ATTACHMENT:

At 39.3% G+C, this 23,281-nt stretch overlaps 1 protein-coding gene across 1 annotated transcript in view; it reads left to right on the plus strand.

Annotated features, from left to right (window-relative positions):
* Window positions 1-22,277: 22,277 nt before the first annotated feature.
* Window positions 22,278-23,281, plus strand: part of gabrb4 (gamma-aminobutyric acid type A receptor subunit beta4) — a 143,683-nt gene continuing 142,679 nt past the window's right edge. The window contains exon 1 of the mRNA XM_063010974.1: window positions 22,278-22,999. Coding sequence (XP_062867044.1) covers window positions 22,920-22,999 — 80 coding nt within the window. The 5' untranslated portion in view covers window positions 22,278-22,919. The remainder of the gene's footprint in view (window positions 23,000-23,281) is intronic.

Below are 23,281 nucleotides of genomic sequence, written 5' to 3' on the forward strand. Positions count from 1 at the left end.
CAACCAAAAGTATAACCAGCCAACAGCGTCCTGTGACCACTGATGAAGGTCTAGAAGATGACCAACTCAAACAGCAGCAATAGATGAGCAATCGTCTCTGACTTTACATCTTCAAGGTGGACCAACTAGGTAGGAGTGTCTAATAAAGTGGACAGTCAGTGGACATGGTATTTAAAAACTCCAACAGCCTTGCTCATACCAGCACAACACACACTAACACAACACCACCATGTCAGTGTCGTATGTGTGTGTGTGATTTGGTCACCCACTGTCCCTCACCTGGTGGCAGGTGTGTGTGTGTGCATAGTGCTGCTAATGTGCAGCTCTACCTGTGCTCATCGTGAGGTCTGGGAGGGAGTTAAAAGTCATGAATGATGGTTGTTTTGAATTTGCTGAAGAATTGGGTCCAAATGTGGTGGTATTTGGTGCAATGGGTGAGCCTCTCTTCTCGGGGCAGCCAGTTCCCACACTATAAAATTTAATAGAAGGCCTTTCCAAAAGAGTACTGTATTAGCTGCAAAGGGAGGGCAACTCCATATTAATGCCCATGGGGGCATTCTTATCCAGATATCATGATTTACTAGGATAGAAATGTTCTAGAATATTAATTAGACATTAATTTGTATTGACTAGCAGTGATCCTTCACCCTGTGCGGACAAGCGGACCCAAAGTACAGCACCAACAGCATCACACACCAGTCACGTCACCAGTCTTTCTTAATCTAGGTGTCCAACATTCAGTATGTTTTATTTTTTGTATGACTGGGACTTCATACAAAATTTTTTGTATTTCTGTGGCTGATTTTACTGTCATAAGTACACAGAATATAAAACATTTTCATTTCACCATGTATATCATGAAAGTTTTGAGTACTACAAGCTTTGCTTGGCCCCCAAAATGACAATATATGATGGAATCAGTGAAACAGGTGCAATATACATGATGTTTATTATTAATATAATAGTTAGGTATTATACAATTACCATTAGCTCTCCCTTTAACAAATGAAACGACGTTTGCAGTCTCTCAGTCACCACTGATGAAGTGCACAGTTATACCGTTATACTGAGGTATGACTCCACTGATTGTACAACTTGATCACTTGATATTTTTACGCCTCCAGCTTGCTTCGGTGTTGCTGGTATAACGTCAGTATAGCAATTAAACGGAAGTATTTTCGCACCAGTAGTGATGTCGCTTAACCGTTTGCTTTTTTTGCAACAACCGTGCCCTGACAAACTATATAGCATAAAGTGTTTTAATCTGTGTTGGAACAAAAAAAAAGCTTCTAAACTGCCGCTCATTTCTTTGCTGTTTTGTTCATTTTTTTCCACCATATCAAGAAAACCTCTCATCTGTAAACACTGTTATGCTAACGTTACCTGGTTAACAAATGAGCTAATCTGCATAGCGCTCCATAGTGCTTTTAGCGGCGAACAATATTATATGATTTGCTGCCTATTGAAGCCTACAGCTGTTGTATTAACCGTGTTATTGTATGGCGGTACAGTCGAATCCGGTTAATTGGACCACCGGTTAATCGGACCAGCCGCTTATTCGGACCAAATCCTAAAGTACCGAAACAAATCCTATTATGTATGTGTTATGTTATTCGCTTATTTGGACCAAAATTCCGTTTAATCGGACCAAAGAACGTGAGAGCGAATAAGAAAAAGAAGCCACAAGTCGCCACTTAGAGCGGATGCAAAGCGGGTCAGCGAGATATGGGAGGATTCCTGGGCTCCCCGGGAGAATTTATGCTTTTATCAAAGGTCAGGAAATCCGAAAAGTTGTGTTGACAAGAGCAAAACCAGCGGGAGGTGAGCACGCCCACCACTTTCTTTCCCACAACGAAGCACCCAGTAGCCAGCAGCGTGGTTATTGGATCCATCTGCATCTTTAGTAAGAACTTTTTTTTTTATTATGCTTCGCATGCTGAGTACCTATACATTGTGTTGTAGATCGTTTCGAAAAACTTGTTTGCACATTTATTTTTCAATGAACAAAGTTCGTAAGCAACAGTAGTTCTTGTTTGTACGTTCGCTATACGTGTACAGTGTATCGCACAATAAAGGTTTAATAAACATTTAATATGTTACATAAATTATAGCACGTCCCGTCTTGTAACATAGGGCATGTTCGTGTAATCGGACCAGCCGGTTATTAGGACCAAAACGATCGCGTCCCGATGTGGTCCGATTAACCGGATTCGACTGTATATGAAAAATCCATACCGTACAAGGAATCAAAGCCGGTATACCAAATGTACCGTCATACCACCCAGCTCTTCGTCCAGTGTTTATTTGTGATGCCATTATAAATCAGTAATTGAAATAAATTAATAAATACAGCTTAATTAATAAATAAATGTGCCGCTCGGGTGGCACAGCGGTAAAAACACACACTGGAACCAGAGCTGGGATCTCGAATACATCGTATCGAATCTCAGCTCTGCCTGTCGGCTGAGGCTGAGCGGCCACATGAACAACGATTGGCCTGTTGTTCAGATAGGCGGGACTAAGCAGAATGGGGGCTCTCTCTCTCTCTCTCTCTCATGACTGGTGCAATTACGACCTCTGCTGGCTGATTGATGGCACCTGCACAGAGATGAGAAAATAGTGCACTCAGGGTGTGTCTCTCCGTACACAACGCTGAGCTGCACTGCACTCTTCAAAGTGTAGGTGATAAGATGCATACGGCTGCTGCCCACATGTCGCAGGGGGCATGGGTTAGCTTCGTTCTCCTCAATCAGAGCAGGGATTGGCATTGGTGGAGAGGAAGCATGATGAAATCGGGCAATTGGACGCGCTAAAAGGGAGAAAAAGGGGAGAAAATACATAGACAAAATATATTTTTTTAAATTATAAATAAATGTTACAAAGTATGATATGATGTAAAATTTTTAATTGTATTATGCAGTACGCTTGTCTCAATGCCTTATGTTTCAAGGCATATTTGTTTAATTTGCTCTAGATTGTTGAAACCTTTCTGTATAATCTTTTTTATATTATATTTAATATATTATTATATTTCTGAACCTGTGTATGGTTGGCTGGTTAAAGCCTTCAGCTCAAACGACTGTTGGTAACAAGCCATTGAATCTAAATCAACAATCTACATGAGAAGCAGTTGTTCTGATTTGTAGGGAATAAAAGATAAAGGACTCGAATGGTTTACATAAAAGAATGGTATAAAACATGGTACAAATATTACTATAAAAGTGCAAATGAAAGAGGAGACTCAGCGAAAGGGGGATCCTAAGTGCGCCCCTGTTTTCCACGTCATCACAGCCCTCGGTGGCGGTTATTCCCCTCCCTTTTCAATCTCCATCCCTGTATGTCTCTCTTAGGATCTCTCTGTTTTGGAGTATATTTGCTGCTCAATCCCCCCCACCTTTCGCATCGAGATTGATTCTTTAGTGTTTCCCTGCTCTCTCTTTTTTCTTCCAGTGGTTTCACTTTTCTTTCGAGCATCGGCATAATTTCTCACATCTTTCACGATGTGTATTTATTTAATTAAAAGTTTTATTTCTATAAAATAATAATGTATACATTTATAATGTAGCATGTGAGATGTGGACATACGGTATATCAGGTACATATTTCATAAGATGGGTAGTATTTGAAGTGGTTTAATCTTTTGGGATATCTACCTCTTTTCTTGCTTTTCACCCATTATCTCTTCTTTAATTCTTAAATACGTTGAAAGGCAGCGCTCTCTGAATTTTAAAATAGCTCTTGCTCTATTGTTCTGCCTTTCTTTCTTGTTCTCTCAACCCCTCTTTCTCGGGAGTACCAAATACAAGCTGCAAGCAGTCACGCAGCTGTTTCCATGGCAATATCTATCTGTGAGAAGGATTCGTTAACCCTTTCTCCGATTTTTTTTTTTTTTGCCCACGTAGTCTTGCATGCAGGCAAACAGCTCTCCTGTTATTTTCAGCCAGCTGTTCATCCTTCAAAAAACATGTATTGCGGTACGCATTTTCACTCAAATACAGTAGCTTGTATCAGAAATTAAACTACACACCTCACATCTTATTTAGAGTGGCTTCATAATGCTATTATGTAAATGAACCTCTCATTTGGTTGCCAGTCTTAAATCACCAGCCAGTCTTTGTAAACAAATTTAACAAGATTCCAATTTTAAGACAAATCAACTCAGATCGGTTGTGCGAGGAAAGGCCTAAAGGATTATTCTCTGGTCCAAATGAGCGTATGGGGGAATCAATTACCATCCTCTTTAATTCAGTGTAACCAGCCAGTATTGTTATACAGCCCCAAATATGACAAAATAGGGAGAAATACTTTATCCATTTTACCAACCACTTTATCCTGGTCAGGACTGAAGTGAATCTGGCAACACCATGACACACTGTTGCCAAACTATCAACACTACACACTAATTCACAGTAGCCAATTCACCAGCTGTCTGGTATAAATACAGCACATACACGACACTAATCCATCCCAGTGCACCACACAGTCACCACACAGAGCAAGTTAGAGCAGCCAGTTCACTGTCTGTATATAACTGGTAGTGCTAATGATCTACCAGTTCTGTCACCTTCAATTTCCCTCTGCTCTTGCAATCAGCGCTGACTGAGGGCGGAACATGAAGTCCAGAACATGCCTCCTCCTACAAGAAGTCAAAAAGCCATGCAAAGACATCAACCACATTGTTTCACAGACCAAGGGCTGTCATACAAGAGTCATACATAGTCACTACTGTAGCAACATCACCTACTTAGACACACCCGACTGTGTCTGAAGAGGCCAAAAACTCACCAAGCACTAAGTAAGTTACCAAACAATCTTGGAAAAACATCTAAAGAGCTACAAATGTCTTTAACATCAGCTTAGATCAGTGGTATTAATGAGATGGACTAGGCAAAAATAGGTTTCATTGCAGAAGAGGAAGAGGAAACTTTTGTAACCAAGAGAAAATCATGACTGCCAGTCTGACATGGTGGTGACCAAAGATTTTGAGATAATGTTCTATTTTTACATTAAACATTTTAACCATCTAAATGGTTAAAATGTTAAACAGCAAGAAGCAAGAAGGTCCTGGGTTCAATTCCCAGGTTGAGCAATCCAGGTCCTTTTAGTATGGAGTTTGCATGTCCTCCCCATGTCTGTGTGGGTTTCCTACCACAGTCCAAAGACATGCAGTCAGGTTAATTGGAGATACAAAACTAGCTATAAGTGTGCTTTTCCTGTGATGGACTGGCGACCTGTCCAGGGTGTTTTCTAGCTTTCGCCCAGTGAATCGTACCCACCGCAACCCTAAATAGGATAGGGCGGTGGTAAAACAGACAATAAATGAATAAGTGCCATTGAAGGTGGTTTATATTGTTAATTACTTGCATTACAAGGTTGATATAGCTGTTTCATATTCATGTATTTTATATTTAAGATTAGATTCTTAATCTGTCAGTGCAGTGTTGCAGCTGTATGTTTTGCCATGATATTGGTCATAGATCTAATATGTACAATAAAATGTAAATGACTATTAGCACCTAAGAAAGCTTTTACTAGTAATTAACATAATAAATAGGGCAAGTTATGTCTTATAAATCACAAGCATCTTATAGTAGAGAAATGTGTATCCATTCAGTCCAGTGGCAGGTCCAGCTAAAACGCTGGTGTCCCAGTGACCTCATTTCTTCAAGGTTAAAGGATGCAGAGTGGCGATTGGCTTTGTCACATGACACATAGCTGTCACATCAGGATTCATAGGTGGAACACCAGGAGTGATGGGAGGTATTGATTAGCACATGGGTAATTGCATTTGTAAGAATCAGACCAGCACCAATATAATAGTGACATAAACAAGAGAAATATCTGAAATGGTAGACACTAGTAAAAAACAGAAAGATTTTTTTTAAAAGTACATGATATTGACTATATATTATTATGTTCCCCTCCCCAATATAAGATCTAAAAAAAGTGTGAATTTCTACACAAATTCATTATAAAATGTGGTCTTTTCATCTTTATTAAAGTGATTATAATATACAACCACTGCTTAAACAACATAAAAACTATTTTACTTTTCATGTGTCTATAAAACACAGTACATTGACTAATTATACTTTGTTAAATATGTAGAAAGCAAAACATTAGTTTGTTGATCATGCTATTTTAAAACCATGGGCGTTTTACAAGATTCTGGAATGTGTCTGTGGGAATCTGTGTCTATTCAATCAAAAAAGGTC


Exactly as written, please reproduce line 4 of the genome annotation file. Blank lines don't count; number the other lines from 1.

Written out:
* Window positions 22,278-23,281, plus strand: part of gabrb4 (gamma-aminobutyric acid type A receptor subunit beta4) — a 143,683-nt gene continuing 142,679 nt past the window's right edge. The window contains exon 1 of the mRNA XM_063010974.1: window positions 22,278-22,999. Coding sequence (XP_062867044.1) covers window positions 22,920-22,999 — 80 coding nt within the window. The 5' untranslated portion in view covers window positions 22,278-22,919. The remainder of the gene's footprint in view (window positions 23,000-23,281) is intronic.